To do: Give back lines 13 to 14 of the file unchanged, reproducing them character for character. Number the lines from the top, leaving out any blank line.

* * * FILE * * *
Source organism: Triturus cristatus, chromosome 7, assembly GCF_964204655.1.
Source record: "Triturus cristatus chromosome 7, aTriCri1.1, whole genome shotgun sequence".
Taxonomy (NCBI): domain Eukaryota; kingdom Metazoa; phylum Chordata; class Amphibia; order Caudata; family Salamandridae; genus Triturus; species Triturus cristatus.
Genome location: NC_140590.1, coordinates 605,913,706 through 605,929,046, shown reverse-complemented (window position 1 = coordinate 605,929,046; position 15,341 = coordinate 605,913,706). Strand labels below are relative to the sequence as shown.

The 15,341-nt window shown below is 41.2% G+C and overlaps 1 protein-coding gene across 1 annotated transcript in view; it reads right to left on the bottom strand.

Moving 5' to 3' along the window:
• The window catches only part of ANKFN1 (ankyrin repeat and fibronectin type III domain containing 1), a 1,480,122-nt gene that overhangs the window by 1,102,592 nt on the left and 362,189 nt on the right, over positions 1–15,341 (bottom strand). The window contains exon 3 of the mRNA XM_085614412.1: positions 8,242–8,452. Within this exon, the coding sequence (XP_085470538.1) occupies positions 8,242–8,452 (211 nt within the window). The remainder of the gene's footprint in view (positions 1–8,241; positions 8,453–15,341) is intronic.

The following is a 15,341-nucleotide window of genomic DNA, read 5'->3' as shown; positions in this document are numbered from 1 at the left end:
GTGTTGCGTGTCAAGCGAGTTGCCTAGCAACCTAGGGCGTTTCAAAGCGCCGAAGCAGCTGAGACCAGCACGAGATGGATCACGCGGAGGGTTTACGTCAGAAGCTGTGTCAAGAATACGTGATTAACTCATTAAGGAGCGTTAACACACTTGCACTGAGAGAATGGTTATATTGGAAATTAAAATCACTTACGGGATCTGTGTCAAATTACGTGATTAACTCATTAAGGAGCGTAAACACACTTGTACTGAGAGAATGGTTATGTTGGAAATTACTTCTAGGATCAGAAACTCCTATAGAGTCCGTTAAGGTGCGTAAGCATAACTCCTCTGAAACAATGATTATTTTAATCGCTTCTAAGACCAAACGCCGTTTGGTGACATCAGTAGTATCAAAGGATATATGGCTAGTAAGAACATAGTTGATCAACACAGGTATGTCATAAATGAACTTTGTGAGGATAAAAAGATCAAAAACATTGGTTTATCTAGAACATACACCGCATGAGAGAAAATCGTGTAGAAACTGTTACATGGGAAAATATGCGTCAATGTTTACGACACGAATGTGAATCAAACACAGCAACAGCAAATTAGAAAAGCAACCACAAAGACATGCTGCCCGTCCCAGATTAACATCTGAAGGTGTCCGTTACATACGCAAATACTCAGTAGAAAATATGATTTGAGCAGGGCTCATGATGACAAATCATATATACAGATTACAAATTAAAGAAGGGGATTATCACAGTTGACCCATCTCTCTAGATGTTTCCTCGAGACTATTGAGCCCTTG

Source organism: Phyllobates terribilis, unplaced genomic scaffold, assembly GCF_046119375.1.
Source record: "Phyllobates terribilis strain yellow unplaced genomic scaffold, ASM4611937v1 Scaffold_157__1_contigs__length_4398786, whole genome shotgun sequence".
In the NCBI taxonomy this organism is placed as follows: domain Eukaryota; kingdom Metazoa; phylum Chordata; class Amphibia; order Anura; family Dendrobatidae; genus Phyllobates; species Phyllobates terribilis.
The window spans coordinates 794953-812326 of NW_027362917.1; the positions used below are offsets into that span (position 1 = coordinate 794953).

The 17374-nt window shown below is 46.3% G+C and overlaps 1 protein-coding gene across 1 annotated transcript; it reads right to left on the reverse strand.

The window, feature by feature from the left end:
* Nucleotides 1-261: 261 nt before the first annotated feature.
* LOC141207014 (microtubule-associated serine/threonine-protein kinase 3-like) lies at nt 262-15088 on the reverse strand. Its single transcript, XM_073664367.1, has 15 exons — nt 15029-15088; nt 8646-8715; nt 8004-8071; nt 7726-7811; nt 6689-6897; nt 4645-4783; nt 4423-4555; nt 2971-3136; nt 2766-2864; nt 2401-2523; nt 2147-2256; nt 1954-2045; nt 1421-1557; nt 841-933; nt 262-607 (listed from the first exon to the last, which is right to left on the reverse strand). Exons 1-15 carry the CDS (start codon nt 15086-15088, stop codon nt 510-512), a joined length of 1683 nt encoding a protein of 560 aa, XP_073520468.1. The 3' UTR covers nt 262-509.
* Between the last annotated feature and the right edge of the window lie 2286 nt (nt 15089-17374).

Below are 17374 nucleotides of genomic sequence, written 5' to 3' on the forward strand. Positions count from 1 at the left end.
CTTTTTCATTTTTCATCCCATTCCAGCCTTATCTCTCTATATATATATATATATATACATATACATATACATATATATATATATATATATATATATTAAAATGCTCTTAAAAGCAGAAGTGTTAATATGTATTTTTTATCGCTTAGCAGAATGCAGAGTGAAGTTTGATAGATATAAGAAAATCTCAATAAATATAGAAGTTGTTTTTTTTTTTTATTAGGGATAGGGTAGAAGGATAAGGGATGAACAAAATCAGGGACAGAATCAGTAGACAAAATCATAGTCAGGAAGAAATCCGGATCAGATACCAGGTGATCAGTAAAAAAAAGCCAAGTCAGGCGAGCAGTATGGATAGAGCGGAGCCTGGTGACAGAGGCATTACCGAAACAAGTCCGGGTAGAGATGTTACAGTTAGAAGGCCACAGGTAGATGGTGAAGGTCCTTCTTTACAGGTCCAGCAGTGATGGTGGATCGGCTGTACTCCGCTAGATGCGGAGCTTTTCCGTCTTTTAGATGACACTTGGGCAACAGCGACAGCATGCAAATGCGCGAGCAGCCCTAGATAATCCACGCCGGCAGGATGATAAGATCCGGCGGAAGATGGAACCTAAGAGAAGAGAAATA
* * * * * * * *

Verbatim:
The window spans coordinates 794953-812326 of NW_027362917.1; the positions used below are offsets into that span (position 1 = coordinate 794953).

The 17374-nt window shown below is 46.3% G+C and overlaps 1 protein-coding gene across 1 annotated transcript; it reads right to left on the reverse strand.